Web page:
You can listen to Episode 1 of The WPHP Monthly Mercury, "Jane Austen Adjacent", here:
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In this first episode of The WPHP Monthly Mercury, “Jane Austen Adjacent”, hosts Kandice Sharren and Kate Moffatt explore Jane Austen’s publication history, from unpublished anonymity to well-beloved and canonical, to introduce you to the Women’s Print History Project. They share the project’s not-so-humble data collection beginnings at Chawton House Library and the types of bibliographic data collected on the database, and explain the role that bibliographic and publication data can play in understanding the eighteenth- and nineteenth-century book trades. They delve into the networked system of the WPHP: its data model creates links between authors and the firms they worked with, and these links allow us to find obscure women authors by way of looking at the publishing history of other, more exceptional women. The publishing networks of canonical authors point towards numerous, more obscure women authors, and the fascinating potential of their stories outside of the limelight. With an enlightening and gothic glimpse at one publisher’s titles - including a “sepulchral harmonist,” a “mysterious count,” and at least “three monks” (!!!) - as well as an exploration of publishing networks that results in the obscure authors Maryanne McMullan, Charlotte Richardson, and Emma Parker being linked to the famed Jane Austen, Episode 1: “Jane Austen Adjacent” offers an intriguing look at the current work and analytical potential of The Women’s Print History Project.
Produced by: Kandice Sharren, Kate Moffatt, and Michelle Levy
Music: Concerto in C by Joseph Haydn (Arranged by John Andrewes), played by Kandice Sharren
WPHP entries mentioned in this episode, in the order they are referenced:
Jane Austen (person, author)
Cadell & Davies (firm, publishers)
Benjamin Crosby & Co. (firm, publishers)
Emma; or The Foundling of the Wood (title)
The Mysterious Count; or, Montville Castle (title)
Aurora, or, The Mysterious Beauty (title)
Frederick Montravers; or, The Adopted Son (title)
Lindorf and Caroline; or, The Danger of Credulity (title)
Moss Cliff Abbey; or, The Sepulchral Harmonist (title)
Right and Wrong; or, The Kinsmen of Naples (title)
The History of Perourou (title)
The Three Monks!!! (title)
Sense and Sensibility (title)
Thomas Egerton (firm, publisher)
Pride and Prejudice (title)
Maryanne McMullan (person, author)
The Crescent, a National Poem [...] by Mrs. McMullan, relict of W. McMullan (title)
Emma Parker (person, author)
Charlotte Richardson (person, author)
John Murray (firm, publisher)
Mansfield Park, second edition (title)
Charles Roworth (firm, printer)
Northanger Abbey and Persuasion (title)
Richard Bentley (firm, publisher)
Jane Porter (person, author)
Pride and Prejudice, Standard Novels edition (title)
Sense and Sensibility, Standard Novels edition (title)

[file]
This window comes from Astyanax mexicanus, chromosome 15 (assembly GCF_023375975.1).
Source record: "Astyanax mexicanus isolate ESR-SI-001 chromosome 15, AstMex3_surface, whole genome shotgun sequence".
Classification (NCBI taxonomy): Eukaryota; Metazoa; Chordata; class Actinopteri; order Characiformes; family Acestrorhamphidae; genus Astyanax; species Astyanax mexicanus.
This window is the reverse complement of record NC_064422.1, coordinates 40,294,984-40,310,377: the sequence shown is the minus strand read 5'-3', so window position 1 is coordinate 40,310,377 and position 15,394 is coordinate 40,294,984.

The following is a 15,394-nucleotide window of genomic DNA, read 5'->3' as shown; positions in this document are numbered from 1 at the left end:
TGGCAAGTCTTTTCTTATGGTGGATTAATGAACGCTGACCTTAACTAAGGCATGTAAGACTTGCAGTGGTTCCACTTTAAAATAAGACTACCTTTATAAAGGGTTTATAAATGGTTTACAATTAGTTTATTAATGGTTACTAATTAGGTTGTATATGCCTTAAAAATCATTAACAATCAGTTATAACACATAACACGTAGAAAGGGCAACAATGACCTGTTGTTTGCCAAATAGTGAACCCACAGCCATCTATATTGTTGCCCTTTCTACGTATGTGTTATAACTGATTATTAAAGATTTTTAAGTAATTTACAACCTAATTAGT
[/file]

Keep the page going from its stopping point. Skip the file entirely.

Mansfield Park, Standard Novels edition (title)
Emma, Standard Novels edition (title)
Northanger Abbey, Standard Novels edition (title)
Austen, Jane. Jane Austen’s Letters. Edited by Deirdre Le Faye, Third Edition, Oxford University Press.
Clery, E. J. Jane Austen: The Banker’s Sister. Biteback Publishing, 2017.
Copeland, Edward. Women Writing about Money: Women’s Fiction in England, 1790–1820. Cambridge University Press, 1995.
Corley, Tony. “Jane Austen and John Murray: Response to a Lecture by Kathryn Sutherland.” Jane Austen Society Report for 2012, 2013, pp. 46–49. <https://archive.org/details/austencollreport_2012/>
Garside, Peter. “The English Novel in the Romantic Era: Consolidation and Dispersal.” The English Novel, 1770–1829: A Bibliographical Survey of Prose Fiction Published in the British Isles, edited by Peter Garside et al., vol. 2, Oxford UP, 2000.
Gilson, David. “Henry Austen, Banker.” Jane Austen Society Report for 2006, 2007, pp. 43–46. <https://archive.org/details/austencollreport_2006/>
Halsey, Katie. Jane Austen and Her Readers, 1786–1945. Anthem Press, 2012.
Levy, Michelle, and Reese Irwin. “The Female Authors of Cadell and Davies.” Women’s Literary Networks and Romanticism: “A Tribe of Authoresses,” edited by Andrew O. Winckles and Angela Rehbein, Liverpool University Press, 2017, pp. 99–136. <https://www.jstor.org/stable/j.ctt1ps32xn.9.>
Mandal, Anthony. Jane Austen and the Popular Novel. Palgrave Macmillan UK, 2007.
Neiman, Elizabeth A. Minerva’s Gothics: The Politics and Poetics of Romantic Exchange, 1780–1820. University of Wales Press, 2019.
Raven, James. “The Novel Comes of Age.” The English Novel, 1770–1829: A Bibliographical Survey of Prose Fiction Published in the British Isles, edited by Peter Garside et al., vol. 1, Oxford University Press, 2000.
Sutherland, Kathryn. “Jane Austen’s Dealings with John Murray and His Firm.” The Review of English Studies, vol. 64, no. 263, Feb. 2013, pp. 105–26.
Viveash, Chris. “Jane Austen’s Early Adventures in Publishing.” Jane Austen Society Collected Reports, 1996–2000, 2001, pp. 78–83. <https://archive.org/details/austencollreport_1996_2000_202004/>
Special thanks to Chawton House Library for their accommodating staff and extremely useful collection of women’s writing. Chawton House is currently running a fundraising campaign to support them through COVID-19; you can find more information about the emergency appeal here.
This podcast draws on research supported by the Social Sciences and Humanities Research Council.